One of the basic, but alas often ignored, distinctions in the EBTs is that between the doctrinal material and the narrative background. It is of course the doctrine, things things actually ascribed to the Buddha or his disciples, that is the critical part. The overwhelming evidence of comparative studies shows that the narratives were treated much more loosely than the doctrinal passages.
One sign that the narratives are, on the whole, from a different and later strata is the distinctive vocabulary they employ. Remember, most suttas have very little narrative, so there is not necessarily that much in total, but it is in fact quite a large percentage of the text. I haven’t seen a comprehensive study of this, so I thought I’d just jot down some notes as I notice things. They’re not necessarily 100% consistent, just general tendencies.
All these cases, so far at least, evidence a consistent trend. The terms found in the narrative are more formal or Sanskritic, while the language of the doctrinal passages is more colloquial, informal, and local.
- Narrative: bhikkhavo
- Doctrine: bhikkhave
- Note: Bhikkhave is the eastern or Magadhan form, and is more colloquial. It’s by far the most common such form in the Pali, and is likely to be a term closely associated with the Buddha’s personal speech. Outside of narrative, bhikkhavo seems to be used exclusively in verse.
- Narrative: bhadante
- Doctrine: bhante
- Note: Bhadante is the Sanskritic form, bhante is more colloquial Pali.
- Narrative: Mahākassapa
- Doctrine: Kassapa
- Note: Mahākassapa is a more elevated term. The same pattern is seen for Moggallāna (and other Mahās?).
And interestingly, according to Ven. Analayo, the introductory pericope that includes bhikkhavo and bhadante is not found in the Madhyama-āgama preserved in Chinese:
Other pericopes are found only in the Majjhima-nikāya and are absent from the Madhyama-āgama. One example is the pericope employed regularly at the beginning of a Majjhima-nikāya discourse, in which the Buddha addresses his disciples with “monks”, and the monks reply “venerable sir”, after which the Buddha announces his topic and proceeds to deliver the discourse.
A closer inspection shows that this pericope stands in contrast to the remainder of the discourses in which it occurs, in as much as the vocative “monks”, bhikkhavo, used in this passage, differs from the vocative address “monks”, bhikkhave, used in all remaining instances in the respective discourse. Similarly, the first vocative “venerable sir”, bhadante, used by the monks, is not the same as the vocative “venerable sir”, bhante, found in the remainder of the discourse. … (From “A Comparative Study of the Majjhima-nikāya”, pp.21-22)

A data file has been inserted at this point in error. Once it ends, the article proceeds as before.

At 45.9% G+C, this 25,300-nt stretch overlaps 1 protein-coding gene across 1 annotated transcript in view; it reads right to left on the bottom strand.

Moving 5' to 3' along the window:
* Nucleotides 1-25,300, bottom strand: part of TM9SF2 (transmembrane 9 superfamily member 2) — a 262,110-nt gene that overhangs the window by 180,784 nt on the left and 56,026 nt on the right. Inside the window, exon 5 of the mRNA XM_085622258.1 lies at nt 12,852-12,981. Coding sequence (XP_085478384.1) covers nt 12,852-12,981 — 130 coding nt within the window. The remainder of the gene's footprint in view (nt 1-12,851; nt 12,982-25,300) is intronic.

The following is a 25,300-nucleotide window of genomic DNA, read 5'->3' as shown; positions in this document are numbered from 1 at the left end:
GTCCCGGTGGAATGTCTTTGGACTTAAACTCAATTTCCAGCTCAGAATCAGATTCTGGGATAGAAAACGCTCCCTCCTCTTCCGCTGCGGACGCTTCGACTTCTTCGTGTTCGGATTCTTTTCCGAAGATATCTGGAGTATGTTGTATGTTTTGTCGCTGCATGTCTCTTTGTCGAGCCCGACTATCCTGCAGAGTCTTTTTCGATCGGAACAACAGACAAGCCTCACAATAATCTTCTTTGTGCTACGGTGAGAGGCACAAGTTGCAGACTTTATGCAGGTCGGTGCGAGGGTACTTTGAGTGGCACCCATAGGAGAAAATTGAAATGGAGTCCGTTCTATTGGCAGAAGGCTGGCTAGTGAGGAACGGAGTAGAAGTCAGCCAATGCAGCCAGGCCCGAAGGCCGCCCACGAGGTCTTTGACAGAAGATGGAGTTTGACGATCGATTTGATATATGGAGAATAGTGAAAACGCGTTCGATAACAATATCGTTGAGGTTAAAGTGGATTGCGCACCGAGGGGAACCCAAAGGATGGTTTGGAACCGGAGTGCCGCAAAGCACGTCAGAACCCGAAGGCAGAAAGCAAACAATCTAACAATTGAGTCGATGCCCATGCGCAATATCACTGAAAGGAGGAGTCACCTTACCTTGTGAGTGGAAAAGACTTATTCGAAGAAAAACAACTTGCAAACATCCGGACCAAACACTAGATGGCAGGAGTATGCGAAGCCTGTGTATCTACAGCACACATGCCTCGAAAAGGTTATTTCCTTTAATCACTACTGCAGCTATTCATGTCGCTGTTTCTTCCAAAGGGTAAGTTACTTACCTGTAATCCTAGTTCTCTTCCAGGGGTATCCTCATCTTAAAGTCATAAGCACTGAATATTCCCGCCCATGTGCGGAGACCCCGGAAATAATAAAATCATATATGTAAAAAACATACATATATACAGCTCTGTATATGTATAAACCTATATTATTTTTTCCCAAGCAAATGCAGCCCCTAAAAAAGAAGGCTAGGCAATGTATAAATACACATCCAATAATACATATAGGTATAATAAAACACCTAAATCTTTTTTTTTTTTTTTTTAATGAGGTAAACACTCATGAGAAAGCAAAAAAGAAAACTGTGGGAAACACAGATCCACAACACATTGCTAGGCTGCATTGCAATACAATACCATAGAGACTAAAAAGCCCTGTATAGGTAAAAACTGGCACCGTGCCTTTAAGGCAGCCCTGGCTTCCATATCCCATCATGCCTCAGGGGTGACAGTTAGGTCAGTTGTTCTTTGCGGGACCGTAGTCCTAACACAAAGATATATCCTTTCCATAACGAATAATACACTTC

And once again, multiple indications from text-critical analysis all point in the same direction.
Anything on the “Mahā-” usage? I quickly checked a random sutta, SN 16.12 = SA 905. As usual, the Pali has Mahākassapa in the narrative and Kassapa in the main text. The Chinese, on the other hand, has Mahākassapa throughout (摩訶迦葉).
Mahākassapa is used in MN32 in an apparently non-narrative context (although the whole sutta could perhaps be regarded as a long narrative):
Evaṃ vutte, āyasmā sāriputto āyasmantaṃ mahākassapaṃ etadavoca – ‘‘byākataṃ kho, āvuso kassapa, āyasmatā anuruddhena yathāsakaṃ paṭibhānaṃ. Tattha dāni mayaṃ āyasmantaṃ mahākassapaṃ pucchāma …
At AN 6.17 we find:
Kahaṃ nu kho, bhikkhave, sāriputto? Kahaṃ mahāmoggallāno? Kahaṃ mahākassapo? Kahaṃ mahākaccāyano? Kahaṃ mahākoṭṭhiko? Kahaṃ mahācundo? Kahaṃ mahākappino? Kahaṃ anuruddho? Kahaṃ revato? Kahaṃ ānando? Kahaṃ nu kho te, bhikkhave, therā sāvakā gatāti?
It is possible that the mahā title is used when the person is being spoken about, but dropped face to face.
In fact all these are differences in the vocative.